Identification of clathrites in the geological record

Research project funded by National Science Centre (no. 2019/35/B/ST10/01332)

Principal investigator: Maciej Bojanowski

Main collaborators: University of Torino (Italy), University of Modena and Reggio Emilia (Italy), GEOMAR (Germany)


Project description

Methane (gas) hydrates are composed of crystalline H2O that encages CH4 gas. They are found under the seafloor along continents at specific pressure and temperature conditions (Fig. 1). Changes of pressure/temperature at the seafloor, such as ocean warming or sea-level drop, may destabilize hydrates.


Fig. 1. A) Gas hydrate of type structure I. B) Stability field of methane hydrate at normal seawater salinity. Intersections of temperature profiles (stippled lines) with phase boundary (heavy line) define the area of the gas hydrate stability zone (GHSZ). C) Inferred thickness of the GHSZ in sediments at a schematic continental margin assuming a typical geothermal gradient. A-C after Bohrmann & Torres (2006)


Widespread dissociation of hydrates may lead not only to regional disasters, such as giant slope failures, but also to global warming, as CH4 is a much more effective greenhouse gas than CO2. Indeed, some of the most severe greenhouse conditions, such as the Paleocene-Eocene Thermal Maximum and mass extinctions, e.g. the end-Permian extinction, are linked to worldwide dissociation of hydrates (Fig. 2).


Fig. 2. The end-Permian mass extinction (after Brand et al., 2016). A) δ13C excursion, faunal disappearances and gas compositions. B) Sequence of events before and during the extinction. Upper panel shows extensive Siberian Trap Flood volcanism and emission of CO2 leading to climate warming, lower panel shows the subsequent release of massive amounts of CH4 hydrate and increased global warming.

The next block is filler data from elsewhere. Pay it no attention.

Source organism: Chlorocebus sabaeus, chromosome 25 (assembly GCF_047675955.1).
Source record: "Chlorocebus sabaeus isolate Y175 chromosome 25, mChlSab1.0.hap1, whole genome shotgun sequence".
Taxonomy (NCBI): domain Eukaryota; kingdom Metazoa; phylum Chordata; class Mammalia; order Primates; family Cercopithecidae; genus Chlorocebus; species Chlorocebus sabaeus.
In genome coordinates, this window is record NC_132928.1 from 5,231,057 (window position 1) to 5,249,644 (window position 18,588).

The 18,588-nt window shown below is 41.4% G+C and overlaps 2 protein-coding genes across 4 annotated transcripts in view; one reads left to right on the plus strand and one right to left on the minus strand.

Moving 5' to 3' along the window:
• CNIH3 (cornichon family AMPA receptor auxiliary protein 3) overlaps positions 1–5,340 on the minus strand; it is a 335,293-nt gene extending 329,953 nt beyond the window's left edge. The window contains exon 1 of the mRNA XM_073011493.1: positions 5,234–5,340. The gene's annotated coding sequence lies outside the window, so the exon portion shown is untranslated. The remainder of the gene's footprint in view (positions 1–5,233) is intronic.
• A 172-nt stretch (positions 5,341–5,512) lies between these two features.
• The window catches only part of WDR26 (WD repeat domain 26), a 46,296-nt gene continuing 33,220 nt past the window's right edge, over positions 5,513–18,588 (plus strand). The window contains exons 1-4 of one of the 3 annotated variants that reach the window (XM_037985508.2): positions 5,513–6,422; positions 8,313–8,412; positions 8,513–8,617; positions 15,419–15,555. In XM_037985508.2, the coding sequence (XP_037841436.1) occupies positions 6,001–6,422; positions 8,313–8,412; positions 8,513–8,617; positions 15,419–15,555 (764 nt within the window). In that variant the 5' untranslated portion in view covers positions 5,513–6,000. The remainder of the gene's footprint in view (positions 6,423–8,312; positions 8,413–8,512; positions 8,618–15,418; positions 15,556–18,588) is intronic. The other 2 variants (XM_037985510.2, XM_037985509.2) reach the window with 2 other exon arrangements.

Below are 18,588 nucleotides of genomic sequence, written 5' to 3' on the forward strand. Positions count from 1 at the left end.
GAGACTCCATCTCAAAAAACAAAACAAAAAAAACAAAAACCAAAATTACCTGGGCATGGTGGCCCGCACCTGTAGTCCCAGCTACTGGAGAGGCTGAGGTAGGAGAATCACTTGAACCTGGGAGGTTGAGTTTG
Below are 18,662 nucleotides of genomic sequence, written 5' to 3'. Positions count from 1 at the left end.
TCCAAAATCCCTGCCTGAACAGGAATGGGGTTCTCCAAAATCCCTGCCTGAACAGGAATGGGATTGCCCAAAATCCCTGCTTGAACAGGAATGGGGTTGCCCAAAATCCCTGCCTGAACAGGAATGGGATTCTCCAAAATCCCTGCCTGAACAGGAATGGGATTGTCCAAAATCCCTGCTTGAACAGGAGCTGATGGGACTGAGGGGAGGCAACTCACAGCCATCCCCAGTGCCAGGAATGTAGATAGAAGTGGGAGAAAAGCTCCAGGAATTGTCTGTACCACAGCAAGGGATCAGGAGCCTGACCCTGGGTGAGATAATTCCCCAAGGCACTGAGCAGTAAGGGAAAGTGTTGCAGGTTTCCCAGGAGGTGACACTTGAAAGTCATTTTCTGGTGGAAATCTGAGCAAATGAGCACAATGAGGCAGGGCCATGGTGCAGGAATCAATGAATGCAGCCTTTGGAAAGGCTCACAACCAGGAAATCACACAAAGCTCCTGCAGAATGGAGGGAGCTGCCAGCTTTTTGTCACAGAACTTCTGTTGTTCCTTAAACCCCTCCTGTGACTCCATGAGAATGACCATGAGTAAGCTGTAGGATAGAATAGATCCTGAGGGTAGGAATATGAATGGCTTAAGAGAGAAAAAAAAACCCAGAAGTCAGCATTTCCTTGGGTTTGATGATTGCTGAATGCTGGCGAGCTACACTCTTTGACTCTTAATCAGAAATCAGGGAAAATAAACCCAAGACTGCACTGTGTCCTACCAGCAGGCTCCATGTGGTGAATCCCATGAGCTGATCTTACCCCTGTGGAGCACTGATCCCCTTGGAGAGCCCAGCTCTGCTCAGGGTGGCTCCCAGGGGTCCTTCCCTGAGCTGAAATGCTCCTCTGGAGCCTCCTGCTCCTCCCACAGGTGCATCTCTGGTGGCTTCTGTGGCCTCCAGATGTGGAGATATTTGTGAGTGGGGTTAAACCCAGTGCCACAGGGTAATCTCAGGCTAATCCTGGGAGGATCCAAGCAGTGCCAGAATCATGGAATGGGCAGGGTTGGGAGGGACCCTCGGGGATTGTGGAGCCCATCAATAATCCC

Methane-derived authigenic carbonates (MDACs) precipitate due to anaerobic oxidation of methane at cold seeps. Gas hydrates commonly occur in genetic association with and directly within MDACs, which are termed “clathrites”. Since hydrates are not preserved in the rock record, ancient clathrites represent the only direct and tangible evidence of former hydrate occurrence, so they are particularly valuable research material. Yet, reports of fossil clathrites are very rare (none in the intervals representing hyperthermal events supposedly associated with hydrate breakdown) and their recognition is clearly underestimated. The main objective of this project is to diagnose the causes of this underrepresentation and provide solutions that would enhance the recognition of hydrate-associated authigenic carbonates in the geological record.


Fig. 3. Study areas and locations of the most important sections (blue stars): Hydrate Ridge on the northwestern continental margin of North America (A - modified from Bohrmann et al., 2002), Outer Carpathians (B - modified from Bojanowski, 2014), Piedmont Basin (C - modified from Dela Pierre et al., 2012) and Northern Apennines (D -modified from Conti et al., 2010).